This dress is an interesting example of a change in Victorian dress etiquette. In the 1870s and 80s a gown would either have an exposed neck and chest and short sleeves, OR a high neck and long sleeves. In the early 1890s you start to see formal garments, like this dress, which pair a high neck and covered chest with shorter sleeves.
This week’s Rate the Dress is a tea gown in the aesthetic style which combines the comfort and (relative) ease of wear that was originally supposed to be the point of a tea gown, with the luxurious fabrics and whimsical use of trim and design features that came to be the defining characteristic of a tea gown.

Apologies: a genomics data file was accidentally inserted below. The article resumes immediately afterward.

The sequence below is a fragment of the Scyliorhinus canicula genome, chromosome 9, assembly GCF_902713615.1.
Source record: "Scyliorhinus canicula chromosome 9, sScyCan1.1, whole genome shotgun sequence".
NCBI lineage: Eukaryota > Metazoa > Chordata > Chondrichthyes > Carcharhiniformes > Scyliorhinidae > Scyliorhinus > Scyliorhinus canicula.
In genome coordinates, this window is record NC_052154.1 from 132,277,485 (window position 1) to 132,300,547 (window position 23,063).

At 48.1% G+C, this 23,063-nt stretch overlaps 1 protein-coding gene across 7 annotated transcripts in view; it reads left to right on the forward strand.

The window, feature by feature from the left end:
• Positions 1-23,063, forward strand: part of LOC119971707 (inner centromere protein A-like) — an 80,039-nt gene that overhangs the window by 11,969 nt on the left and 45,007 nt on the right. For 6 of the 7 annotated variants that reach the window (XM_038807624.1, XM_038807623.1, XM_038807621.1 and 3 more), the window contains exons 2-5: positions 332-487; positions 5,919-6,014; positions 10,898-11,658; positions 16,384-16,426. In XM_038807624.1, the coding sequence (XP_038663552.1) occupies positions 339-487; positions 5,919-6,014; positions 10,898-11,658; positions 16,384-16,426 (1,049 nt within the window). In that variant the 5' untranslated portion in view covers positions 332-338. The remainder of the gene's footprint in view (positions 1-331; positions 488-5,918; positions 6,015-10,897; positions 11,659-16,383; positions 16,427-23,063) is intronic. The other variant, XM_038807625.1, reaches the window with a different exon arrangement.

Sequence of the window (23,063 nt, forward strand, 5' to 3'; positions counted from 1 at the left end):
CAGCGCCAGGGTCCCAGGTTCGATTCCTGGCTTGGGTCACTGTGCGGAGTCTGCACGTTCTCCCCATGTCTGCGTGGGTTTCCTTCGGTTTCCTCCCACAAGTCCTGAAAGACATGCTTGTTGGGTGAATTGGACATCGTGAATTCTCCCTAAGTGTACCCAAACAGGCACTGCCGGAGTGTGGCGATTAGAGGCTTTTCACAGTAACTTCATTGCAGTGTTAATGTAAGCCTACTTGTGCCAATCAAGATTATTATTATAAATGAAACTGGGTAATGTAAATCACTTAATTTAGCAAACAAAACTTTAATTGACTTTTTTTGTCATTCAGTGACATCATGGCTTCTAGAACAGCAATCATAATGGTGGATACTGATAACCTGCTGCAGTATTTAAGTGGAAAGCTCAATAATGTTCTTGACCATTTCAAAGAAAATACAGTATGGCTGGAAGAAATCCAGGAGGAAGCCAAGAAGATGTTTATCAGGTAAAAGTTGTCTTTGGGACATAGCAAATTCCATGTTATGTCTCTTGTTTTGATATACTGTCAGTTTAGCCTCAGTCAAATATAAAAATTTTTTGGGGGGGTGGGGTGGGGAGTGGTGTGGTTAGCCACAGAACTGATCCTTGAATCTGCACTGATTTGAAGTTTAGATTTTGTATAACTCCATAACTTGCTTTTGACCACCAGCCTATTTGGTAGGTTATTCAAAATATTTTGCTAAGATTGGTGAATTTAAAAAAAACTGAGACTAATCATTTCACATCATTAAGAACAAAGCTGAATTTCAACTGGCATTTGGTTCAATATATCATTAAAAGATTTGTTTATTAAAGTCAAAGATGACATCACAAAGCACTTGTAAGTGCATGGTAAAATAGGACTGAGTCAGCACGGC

A walking dress was a trainless dress that one could walk in without any part of the dress touching the ground. In an era dominated by horse-drawn vehicles (among other less salubrious refuse that might end up on the streets), the resulting debris picked up by long, trained skirts could be rather foul, and it’s not surprising that the elaborate trains of the 1870s and early 1880s did not last.